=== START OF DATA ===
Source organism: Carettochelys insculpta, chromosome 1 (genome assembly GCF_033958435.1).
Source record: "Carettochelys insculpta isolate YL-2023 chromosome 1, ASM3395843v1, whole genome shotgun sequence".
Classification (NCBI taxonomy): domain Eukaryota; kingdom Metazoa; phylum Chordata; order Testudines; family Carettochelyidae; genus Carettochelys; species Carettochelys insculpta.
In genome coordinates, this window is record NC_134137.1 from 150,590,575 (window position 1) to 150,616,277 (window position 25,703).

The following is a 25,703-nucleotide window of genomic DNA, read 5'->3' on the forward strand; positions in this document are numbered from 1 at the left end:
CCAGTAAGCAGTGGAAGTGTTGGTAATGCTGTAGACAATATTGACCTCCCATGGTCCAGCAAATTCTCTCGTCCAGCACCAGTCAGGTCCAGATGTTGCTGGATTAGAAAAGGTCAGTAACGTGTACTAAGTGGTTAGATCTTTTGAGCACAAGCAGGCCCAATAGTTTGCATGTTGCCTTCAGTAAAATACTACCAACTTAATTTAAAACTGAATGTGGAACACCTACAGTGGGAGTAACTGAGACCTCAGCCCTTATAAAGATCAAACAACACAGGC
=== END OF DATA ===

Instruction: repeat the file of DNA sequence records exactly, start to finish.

Source organism: Carettochelys insculpta, chromosome 1 (genome assembly GCF_033958435.1).
Source record: "Carettochelys insculpta isolate YL-2023 chromosome 1, ASM3395843v1, whole genome shotgun sequence".
Classification (NCBI taxonomy): domain Eukaryota; kingdom Metazoa; phylum Chordata; order Testudines; family Carettochelyidae; genus Carettochelys; species Carettochelys insculpta.
In genome coordinates, this window is record NC_134137.1 from 150,590,575 (window position 1) to 150,616,277 (window position 25,703).

The following is a 25,703-nucleotide window of genomic DNA, read 5'->3' on the forward strand; positions in this document are numbered from 1 at the left end:
CCAGTAAGCAGTGGAAGTGTTGGTAATGCTGTAGACAATATTGACCTCCCATGGTCCAGCAAATTCTCTCGTCCAGCACCAGTCAGGTCCAGATGTTGCTGGATTAGAAAAGGTCAGTAACGTGTACTAAGTGGTTAGATCTTTTGAGCACAAGCAGGCCCAATAGTTTGCATGTTGCCTTCAGTAAAATACTACCAACTTAATTTAAAACTGAATGTGGAACACCTACAGTGGGAGTAACTGAGACCTCAGCCCTTATAAAGATCAAACAACACAGGC